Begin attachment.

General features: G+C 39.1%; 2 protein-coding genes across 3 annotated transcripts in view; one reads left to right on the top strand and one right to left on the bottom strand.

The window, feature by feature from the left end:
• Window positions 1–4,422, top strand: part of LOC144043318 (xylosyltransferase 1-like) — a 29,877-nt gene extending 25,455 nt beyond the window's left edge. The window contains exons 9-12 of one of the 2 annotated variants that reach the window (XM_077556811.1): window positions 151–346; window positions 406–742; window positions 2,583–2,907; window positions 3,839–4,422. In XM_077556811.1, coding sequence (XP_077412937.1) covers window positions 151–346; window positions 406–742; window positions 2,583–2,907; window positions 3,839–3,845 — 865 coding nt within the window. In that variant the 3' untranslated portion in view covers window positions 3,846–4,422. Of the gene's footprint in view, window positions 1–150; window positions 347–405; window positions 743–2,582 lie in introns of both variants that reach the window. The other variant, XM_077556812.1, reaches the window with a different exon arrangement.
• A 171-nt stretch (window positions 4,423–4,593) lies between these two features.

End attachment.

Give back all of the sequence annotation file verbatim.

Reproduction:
General features: G+C 39.1%; 2 protein-coding genes across 3 annotated transcripts in view; one reads left to right on the top strand and one right to left on the bottom strand.

The window, feature by feature from the left end:
• Window positions 1–4,422, top strand: part of LOC144043318 (xylosyltransferase 1-like) — a 29,877-nt gene extending 25,455 nt beyond the window's left edge. The window contains exons 9-12 of one of the 2 annotated variants that reach the window (XM_077556811.1): window positions 151–346; window positions 406–742; window positions 2,583–2,907; window positions 3,839–4,422. In XM_077556811.1, coding sequence (XP_077412937.1) covers window positions 151–346; window positions 406–742; window positions 2,583–2,907; window positions 3,839–3,845 — 865 coding nt within the window. In that variant the 3' untranslated portion in view covers window positions 3,846–4,422. Of the gene's footprint in view, window positions 1–150; window positions 347–405; window positions 743–2,582 lie in introns of both variants that reach the window. The other variant, XM_077556812.1, reaches the window with a different exon arrangement.
• A 171-nt stretch (window positions 4,423–4,593) lies between these two features.